Patients who fabricate or exaggerate psychiatric symptoms for primary or secondary gain may elicit negative responses from health care professionals. As clinicians, we may believe that such patients are wasting our time and taking resources away from other patients who are genuinely struggling with mental illness and are more deserving of assistance. However, patients who are fabricating or exaggerating their symptoms have legitimate clinical needs that we should strive to understand. If we view them as having reasons for their actions without becoming complicit in their deception, we may find it easier to work with them.
Managing patients who are fabricating or exaggerating
Caring for patients who attempt to mislead us is a challenging proposition. The relevant research is scarce, and there are few recommended interventions for managing patients who fabricate or exaggerate symptoms.1 Direct confrontation and accusation are often unproductive and should be used sparingly. Indirect approaches tend to be more effective.
It is important to manage our countertransference at the outset while establishing and maintaining rapport. Although we may become frustrated, we should avoid using sarcasm or overt skepticism; instead, we should validate these patients’ emotions because their emotional turmoil could be driving their fabrication or exaggeration. We should attempt to explore their specific motivations by focusing our questions on detecting the underlying stressors or conditions.2
To assess our patients’ motives, consider asking the following:
- What kind of problems have these symptoms caused you in your day-to-day life?
- What would make life better for you?
- What are you hoping I can do for you today?
We should ask open-ended questions as well as interview patients over a long period of time and on multiple occasions to observe the consistency of their reported symptoms. In addition, we should take good notes and document our observations to compare what our patients tell us during their appointments.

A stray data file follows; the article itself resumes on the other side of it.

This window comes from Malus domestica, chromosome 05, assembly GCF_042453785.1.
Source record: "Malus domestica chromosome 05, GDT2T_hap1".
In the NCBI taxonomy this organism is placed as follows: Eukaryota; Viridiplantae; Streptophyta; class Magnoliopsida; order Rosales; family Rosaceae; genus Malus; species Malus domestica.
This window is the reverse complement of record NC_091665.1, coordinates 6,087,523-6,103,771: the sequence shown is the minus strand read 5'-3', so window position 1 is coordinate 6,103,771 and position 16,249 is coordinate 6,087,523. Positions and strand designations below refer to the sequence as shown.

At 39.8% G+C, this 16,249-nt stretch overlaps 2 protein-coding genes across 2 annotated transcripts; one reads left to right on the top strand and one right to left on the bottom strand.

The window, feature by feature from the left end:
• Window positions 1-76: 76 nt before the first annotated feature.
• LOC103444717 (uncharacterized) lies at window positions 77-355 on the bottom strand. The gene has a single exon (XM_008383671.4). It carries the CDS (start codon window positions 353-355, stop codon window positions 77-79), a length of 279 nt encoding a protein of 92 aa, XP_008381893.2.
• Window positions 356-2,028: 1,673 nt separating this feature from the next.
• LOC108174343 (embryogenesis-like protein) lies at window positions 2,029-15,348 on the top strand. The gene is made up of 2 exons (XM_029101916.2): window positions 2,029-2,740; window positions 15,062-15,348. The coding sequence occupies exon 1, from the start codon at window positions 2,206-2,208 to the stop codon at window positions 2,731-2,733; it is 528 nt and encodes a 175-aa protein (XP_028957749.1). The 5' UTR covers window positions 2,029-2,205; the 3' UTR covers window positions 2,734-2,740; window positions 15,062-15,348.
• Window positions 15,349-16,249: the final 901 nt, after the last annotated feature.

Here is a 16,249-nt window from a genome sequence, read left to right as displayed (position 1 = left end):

While exploring our patients’ motives, when it is appropriate, we can gently confront discrepancies in their report by asking:
- I am confused about your symptoms. Help me understand what is happening. Can you tell me more? (Then ask specific follow-up questions based on their answer.)
- What do you mean when you say you are experiencing this symptom?
- I am not sure if I understand what you said correctly. These symptoms do not typically occur in the way that you described. Could you tell me more?
- The symptoms you described are unusual to me. Is there something else going on that I am not aware of?
- Do you think these symptoms have been coming up because you are under stress?
- Is it possible that you want to (avoid work, avoid jail, be prescribed a specific medication, etc.) and that this is the only way you could think of to get what you need?
- Is it possible that you are describing what you are experiencing so that you can convince others that you are having problems?
Despite our best efforts, some patients may not drop their guard and will continue to fabricate or exaggerate their symptoms. However, establishing and maintaining rapport, exploring our patients’ potential motives to mislead, and gently confronting discrepancies in their report may maximize the chances of successfully engaging them and developing appropriate treatment plans.